The Equality Act 2010 makes it unlawful for an employer to discriminate against a worker because of their actual or supposed sexual orientation, or their association with people of a particular sexual orientation. It covers all aspects of the employment relationship, including recruitment, pay, working conditions, training, promotion, dismissal and references.
Protection against sexual orientation discrimination applies to employees, contract workers, office holders, partners of firms and people using employment agencies or related careers guidance services.
The Equality Act 2010 defines sexual orientation as a sexual orientation towards persons of:
This means that the regulations protect lesbians, gay men, bisexuals and heterosexuals.
This is where a worker is treated less favourably because of their sexual orientation, when compared with another worker (known as a 'comparator') of a different sexual orientation, but who otherwise shares the same or similar (but not materially different) circumstances as the complaining worker.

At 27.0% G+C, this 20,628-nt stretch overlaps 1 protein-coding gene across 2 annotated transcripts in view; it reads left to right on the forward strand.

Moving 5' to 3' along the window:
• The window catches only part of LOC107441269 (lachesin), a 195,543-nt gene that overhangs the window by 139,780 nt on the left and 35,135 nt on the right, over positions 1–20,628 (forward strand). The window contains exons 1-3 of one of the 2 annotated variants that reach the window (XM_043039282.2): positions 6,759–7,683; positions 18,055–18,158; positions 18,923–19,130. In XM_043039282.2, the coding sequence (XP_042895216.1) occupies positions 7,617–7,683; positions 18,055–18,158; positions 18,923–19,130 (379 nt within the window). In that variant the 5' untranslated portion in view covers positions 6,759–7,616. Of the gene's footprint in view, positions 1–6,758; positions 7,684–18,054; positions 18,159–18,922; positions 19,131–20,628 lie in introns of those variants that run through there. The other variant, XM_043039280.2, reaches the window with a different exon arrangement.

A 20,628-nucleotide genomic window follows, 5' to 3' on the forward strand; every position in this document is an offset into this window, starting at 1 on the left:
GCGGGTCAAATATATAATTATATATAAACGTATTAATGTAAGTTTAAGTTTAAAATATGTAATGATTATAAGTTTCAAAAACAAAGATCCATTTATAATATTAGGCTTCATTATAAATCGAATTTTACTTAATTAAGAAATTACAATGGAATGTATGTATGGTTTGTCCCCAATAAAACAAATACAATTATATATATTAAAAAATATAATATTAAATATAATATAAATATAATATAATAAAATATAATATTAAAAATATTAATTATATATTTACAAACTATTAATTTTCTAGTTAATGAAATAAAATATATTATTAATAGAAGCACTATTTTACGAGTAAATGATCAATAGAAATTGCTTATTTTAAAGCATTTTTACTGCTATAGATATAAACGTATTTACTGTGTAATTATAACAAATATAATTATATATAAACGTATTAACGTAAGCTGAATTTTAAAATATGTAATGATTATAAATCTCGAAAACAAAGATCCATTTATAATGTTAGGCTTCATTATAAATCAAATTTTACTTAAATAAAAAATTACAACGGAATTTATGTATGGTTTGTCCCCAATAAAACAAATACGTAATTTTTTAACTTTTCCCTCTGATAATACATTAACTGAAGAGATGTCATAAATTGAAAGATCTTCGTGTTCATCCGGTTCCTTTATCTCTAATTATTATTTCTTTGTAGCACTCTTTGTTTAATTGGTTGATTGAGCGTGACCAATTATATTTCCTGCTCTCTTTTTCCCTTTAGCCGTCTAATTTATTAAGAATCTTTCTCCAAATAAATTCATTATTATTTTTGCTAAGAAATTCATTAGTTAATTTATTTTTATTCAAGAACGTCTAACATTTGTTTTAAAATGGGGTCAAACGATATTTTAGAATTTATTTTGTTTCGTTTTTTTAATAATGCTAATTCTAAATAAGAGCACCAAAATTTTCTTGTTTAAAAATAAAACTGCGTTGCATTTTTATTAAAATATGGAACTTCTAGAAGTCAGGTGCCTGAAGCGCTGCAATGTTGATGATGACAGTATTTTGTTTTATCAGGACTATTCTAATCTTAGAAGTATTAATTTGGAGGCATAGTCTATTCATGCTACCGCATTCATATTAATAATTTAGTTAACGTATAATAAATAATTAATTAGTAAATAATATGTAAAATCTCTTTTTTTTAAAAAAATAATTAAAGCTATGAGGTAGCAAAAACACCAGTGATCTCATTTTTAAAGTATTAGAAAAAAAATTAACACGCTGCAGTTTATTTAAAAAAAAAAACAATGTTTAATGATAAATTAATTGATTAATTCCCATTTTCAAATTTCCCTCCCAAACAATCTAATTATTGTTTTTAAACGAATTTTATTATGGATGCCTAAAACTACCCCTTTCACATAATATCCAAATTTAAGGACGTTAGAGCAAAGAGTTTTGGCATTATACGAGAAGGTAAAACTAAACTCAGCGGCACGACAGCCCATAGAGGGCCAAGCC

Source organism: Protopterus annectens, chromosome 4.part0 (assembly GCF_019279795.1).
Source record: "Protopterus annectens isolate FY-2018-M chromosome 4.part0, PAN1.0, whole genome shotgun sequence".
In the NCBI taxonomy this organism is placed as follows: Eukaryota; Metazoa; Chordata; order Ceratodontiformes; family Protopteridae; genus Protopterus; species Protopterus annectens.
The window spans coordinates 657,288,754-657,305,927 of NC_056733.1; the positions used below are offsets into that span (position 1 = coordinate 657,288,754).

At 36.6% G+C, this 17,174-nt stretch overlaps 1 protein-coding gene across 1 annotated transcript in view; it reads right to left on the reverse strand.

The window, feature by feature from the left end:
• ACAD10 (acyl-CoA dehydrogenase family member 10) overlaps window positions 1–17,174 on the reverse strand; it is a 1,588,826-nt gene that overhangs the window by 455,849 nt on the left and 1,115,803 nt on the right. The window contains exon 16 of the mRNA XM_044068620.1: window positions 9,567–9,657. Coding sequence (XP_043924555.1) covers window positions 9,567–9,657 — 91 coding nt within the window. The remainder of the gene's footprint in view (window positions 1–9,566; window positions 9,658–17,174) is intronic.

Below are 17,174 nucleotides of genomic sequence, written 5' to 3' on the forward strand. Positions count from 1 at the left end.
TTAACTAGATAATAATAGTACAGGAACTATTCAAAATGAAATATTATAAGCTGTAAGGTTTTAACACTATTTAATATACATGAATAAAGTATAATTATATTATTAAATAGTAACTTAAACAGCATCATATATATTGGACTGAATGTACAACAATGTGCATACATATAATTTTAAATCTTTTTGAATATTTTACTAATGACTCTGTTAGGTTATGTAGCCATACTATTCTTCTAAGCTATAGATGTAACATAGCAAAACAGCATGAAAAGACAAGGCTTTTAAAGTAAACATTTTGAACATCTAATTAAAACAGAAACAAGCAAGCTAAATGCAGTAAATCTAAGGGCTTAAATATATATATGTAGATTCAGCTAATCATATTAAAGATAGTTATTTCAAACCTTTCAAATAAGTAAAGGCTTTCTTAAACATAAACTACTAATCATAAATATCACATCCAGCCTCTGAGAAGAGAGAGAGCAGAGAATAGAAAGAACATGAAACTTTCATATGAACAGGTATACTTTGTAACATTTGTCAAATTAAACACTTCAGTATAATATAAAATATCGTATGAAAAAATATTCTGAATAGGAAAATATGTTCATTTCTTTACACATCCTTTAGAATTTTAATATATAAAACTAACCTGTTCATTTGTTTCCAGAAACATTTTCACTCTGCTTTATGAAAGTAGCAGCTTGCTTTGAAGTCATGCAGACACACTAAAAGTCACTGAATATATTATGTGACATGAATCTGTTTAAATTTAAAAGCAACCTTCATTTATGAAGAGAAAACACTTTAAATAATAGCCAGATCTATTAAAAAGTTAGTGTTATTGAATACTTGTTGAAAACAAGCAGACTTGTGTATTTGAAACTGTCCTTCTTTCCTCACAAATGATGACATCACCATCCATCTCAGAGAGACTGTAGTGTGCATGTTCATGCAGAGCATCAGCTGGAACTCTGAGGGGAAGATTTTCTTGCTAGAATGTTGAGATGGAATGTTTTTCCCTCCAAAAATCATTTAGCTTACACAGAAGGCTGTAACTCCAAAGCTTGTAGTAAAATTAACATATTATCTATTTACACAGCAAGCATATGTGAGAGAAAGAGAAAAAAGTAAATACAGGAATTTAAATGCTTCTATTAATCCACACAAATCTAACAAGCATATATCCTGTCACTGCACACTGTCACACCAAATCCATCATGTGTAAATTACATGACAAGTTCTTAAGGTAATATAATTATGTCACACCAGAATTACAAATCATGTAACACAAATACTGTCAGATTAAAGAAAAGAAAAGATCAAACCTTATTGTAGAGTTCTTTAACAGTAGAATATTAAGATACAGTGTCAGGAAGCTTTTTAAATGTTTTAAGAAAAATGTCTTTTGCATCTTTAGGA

The comparator's circumstances do not need to be identical (in terms of the type of job, job level, job experience and seniority, etc.), but must not be wholly dissimilar. If a suitable comparator cannot be found, then a 'hypothetical comparator' can be used instead, who would be deemed to have the same employment as the complaining worker (such as their title, role, level etc). An Employment Tribunal has the power to decide the particular circumstances of a hypothetical comparator (such as their personality).
Direct discrimination also extends to protecting a worker if you treat them less favourably based on:
You could be liable for direct discrimination even if you did not intend to discriminate against your employee.
You cannot defend against a claim of direct sexual orientation discrimination by 'justifying it' (arguing that your actions were a proportionate means of achieving a legitimate aim). There is, however, an exception whereby direct discrimination is allowed in circumstances where it is required in order to comply with another law, or a genuine occupational requirement applies to the job.